Focus on Faculty Research at Fairfield Dolan’s Business Analytics Showcase

Focus on Faculty Research at Fairfield Dolan’s Business Analytics Showcase

Image of the Dolan building exterior

The focus of the showcase hosted on March 25 by the Charles F. Dolan School of Business was the work of two distinguished Department of Analytics faculty members: Jie Tao, PhD, and Xin James He, PhD.

Fairfield Dolan professors Christopher Huntley, PhD, and Philip Maymin, PhD, hosted a virtual Business Analytics Showcase on March 25, to highlight the work of two distinguished Department of Analytics faculty members: Jie Tao, PhD, and Xin James He, PhD, both instructors in the Master of Science in Business Analytics (MSBA) program.

Dr. Tao’s research, “Making Sense of the Black-Boxes,” examines what he calls the biggest problem in the field of artificial intelligence (AI): the interpretation of the deep neural network models, commonly called black boxes due to their opacity, that are by nature extremely complex.

A lot of companies won’t adopt AI technology because they don’t trust or understand it, said Dr. Tao, who teaches MSBA courses on Python for data science and machine learning, as well as a new graduate-level elective on deep learning. In order to gain acceptance, he noted that a project must have “a very good workflow design, good communication… and explicit and actionable knowledge to guide certain actions [in areas] the business experts care about.”

“Of course, the Holy Grail is actually explaining the models, but these models have very complicated structures [and] once you make them less complicated, you’re actually compromising the performance,” continued Dr. Tao. The challenge, he said, is to build a method of interpretation that can be applied to any model, and to make it relatable to those without a data science background.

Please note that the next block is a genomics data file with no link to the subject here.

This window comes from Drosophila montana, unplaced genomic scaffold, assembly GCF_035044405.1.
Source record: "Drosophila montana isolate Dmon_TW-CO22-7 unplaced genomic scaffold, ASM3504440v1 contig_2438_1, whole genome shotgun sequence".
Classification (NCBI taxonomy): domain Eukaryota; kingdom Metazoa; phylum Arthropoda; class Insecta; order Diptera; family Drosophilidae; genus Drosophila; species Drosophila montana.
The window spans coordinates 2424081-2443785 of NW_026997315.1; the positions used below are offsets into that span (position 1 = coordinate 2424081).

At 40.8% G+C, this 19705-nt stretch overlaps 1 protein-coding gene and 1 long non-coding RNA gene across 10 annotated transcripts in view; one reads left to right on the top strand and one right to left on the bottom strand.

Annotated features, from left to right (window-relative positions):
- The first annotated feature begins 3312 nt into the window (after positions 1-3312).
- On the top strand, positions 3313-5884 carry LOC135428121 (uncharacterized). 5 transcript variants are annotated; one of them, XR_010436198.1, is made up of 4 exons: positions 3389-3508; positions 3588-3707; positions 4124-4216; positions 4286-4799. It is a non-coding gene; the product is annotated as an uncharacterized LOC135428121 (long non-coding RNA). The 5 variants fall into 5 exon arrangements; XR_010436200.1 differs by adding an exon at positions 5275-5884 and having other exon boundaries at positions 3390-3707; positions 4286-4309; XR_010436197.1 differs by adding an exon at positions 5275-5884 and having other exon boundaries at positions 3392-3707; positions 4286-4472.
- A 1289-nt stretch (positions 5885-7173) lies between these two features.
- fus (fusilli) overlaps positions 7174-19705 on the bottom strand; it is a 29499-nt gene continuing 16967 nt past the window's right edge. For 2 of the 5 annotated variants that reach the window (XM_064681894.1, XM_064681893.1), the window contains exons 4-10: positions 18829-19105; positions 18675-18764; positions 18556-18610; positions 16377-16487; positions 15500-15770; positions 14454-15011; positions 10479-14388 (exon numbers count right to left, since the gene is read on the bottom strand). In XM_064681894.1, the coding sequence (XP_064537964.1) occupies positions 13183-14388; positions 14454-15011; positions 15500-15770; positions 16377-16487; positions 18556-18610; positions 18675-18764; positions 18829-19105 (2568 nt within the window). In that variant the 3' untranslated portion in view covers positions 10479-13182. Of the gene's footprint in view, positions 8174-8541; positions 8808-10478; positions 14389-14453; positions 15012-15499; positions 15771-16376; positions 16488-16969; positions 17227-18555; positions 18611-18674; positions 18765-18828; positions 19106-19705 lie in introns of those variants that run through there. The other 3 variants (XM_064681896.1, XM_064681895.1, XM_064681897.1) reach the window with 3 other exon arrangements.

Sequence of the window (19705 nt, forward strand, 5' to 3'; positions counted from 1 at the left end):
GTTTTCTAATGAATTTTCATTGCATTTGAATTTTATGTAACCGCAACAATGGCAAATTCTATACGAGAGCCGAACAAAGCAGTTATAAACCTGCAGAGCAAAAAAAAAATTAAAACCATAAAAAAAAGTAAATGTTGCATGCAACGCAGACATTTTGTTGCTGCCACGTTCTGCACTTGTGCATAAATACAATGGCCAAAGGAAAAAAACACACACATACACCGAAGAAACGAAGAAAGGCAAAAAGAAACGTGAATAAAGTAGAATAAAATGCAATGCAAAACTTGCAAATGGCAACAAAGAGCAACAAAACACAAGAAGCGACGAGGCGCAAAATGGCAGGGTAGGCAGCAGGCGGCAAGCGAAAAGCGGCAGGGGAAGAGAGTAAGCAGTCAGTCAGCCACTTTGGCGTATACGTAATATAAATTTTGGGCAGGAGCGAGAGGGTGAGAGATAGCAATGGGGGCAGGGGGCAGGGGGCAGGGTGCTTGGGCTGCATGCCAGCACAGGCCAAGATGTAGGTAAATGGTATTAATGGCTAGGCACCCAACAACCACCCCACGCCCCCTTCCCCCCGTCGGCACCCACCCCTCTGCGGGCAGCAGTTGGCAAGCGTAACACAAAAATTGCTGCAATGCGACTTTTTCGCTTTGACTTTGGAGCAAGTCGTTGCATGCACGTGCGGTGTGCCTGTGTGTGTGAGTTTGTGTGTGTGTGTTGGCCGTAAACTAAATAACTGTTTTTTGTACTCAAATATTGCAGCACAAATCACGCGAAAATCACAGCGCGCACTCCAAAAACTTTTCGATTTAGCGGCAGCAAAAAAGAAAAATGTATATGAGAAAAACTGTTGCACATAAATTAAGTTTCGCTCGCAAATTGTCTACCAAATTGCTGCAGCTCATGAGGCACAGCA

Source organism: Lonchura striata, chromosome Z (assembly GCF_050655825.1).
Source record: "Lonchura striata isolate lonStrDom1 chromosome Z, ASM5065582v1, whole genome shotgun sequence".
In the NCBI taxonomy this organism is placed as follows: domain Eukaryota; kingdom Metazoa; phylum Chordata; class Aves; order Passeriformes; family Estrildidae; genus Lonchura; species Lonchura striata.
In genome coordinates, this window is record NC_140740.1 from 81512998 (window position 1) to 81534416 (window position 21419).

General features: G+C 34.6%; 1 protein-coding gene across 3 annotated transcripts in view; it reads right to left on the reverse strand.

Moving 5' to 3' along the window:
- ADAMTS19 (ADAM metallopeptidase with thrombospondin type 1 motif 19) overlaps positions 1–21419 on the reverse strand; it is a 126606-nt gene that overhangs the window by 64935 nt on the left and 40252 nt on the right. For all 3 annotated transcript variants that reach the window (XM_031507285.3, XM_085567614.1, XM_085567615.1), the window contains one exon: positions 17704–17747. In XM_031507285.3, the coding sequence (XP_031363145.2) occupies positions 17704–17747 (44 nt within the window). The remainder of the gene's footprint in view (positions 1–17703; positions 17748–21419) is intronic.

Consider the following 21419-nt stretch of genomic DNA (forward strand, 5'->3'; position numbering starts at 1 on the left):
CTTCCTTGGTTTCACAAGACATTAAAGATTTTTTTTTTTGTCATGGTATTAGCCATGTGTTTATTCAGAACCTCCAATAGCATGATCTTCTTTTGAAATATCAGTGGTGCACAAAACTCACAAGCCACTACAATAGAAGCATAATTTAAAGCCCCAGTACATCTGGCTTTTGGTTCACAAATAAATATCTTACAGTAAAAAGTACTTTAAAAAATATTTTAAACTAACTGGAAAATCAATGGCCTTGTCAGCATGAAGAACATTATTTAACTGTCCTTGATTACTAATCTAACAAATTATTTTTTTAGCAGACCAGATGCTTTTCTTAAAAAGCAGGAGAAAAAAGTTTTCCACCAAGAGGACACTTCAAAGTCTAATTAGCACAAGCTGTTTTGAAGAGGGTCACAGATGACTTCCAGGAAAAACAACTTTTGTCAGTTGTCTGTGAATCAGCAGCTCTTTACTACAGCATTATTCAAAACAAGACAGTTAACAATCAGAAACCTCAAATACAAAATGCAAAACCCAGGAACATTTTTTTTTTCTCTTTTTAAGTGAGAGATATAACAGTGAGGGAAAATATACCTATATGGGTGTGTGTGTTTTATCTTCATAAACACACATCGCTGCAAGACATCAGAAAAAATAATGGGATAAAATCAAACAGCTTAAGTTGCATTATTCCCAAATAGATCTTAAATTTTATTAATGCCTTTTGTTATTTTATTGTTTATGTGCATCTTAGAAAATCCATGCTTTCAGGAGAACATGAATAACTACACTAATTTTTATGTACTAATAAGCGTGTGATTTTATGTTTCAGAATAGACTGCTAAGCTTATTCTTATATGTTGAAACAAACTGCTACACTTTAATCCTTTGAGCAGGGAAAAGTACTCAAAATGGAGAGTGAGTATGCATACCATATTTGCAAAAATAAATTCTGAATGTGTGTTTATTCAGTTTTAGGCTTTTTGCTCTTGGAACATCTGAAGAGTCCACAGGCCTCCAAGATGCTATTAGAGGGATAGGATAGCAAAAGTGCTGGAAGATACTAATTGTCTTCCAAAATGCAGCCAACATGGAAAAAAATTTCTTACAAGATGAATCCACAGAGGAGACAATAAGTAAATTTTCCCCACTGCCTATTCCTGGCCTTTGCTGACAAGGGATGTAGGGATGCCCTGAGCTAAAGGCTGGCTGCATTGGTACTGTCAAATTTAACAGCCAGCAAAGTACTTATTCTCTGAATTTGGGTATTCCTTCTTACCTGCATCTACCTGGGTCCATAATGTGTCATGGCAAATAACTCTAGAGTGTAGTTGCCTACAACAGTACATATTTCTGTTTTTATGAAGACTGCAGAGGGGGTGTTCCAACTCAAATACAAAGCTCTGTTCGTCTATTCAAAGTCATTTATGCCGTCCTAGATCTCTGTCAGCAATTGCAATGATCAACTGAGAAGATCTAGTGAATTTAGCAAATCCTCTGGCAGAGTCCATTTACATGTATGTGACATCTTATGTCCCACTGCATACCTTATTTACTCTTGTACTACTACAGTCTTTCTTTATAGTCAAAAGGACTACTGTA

As an example of his approach, Dr. Tao used the game theory-based interpretable machine learning method SHAP to create a text classification model called IDeL (Interpretable Deep Learning). His model outlined a way to integrate black boxes and evaluate them, while removing features that cause errors in data interpretation and result in misclassification.

Dr. He, who teaches the MSBA class on forecasting, has focused his research on “The Challenges of Time Series Forecasting,” which has particular relevancy to the financial, marketing, and insurance sectors. Consider, for example, the difficulty in predicting stock and oil prices, consumer behavior, employment rates, and life expectancy.

Accuracy in forecasting is a major issue, he stressed, citing as an example the sudden stock market drop in December 2018 and fluctuations in 2019, followed by the best first-quarter in the last decade. “The S&P 500 ended 2020 up about 15 percent," he said."Yet hedge fund company Bridgewater Associates lost $12 billion.” Warren Buffet’s Berkshire Hathaway Inc. fared a bit better, gaining two percent. He posited that those companies would pay dearly for a more accurate forecasting model.

Using the financial markets as his example and culling data from Yahoo Finance, Dr. He used a decomposition technique model to look at S&P 500 performance over the last 40 years, using the first 20 of those years to predict performance in the second 20. His conclusion: while decomposition models are the “work horses” in this area, “in practice, you can get more accuracy based on historical data.” 

In class, said Dr. He, “we’ve talked about forecasting with R Studio [but] for long-term investors the S&P 500 would beat Warren Buffett and any hedge fund over time.”

Tags:  Dolan School


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